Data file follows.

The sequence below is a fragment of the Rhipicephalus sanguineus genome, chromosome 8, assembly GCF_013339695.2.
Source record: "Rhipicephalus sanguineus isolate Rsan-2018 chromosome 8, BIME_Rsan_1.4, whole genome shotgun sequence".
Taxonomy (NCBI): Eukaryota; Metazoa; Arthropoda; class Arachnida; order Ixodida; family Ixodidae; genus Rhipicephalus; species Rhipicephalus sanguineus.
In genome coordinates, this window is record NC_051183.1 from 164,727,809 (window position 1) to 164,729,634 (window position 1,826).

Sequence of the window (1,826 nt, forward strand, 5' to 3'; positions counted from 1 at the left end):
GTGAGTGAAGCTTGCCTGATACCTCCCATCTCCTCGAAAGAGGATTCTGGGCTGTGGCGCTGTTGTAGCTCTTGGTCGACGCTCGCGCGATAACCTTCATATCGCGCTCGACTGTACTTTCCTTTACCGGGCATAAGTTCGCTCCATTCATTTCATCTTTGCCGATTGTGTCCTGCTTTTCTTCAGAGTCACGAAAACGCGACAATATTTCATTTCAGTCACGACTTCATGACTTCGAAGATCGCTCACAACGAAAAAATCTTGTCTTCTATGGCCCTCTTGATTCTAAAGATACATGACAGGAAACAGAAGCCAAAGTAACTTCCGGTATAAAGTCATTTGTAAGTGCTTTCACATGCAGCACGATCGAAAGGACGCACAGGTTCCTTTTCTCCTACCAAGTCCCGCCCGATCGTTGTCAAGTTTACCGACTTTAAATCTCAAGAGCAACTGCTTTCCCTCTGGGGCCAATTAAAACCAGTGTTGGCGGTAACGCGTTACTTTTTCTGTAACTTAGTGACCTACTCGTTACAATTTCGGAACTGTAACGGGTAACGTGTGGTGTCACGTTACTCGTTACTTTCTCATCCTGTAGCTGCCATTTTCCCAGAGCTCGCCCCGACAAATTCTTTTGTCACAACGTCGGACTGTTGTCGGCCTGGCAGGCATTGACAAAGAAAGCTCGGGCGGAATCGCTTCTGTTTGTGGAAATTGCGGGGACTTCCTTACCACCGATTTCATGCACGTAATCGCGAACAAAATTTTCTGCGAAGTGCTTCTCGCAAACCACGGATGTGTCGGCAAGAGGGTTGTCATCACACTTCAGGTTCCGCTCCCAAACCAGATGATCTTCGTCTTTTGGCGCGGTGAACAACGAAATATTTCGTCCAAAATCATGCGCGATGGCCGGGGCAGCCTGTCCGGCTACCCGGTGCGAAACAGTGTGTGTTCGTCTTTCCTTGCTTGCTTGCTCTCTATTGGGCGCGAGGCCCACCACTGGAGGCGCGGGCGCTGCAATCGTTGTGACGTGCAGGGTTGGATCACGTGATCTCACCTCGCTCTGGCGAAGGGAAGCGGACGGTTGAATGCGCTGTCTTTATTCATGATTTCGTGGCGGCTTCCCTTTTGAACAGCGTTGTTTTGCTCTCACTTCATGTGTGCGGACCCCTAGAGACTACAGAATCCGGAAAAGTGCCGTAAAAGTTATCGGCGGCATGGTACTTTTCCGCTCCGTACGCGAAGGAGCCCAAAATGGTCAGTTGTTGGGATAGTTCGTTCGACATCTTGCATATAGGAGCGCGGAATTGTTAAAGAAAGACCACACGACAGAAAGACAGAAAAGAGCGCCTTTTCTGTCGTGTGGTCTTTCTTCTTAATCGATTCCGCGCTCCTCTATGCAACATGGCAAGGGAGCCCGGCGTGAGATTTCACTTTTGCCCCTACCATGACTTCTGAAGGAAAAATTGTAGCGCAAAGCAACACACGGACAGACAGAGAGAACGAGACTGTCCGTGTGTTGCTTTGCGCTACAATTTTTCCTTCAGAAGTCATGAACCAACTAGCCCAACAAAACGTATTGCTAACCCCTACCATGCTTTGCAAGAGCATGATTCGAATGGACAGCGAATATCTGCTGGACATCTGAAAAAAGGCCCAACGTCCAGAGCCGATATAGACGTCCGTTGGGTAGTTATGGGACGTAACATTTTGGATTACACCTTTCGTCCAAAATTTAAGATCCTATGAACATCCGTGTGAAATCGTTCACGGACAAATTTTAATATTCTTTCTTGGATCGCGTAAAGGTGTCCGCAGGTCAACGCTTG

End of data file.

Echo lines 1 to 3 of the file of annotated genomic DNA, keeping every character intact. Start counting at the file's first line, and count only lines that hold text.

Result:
The sequence below is a fragment of the Rhipicephalus sanguineus genome, chromosome 8, assembly GCF_013339695.2.
Source record: "Rhipicephalus sanguineus isolate Rsan-2018 chromosome 8, BIME_Rsan_1.4, whole genome shotgun sequence".
Taxonomy (NCBI): Eukaryota; Metazoa; Arthropoda; class Arachnida; order Ixodida; family Ixodidae; genus Rhipicephalus; species Rhipicephalus sanguineus.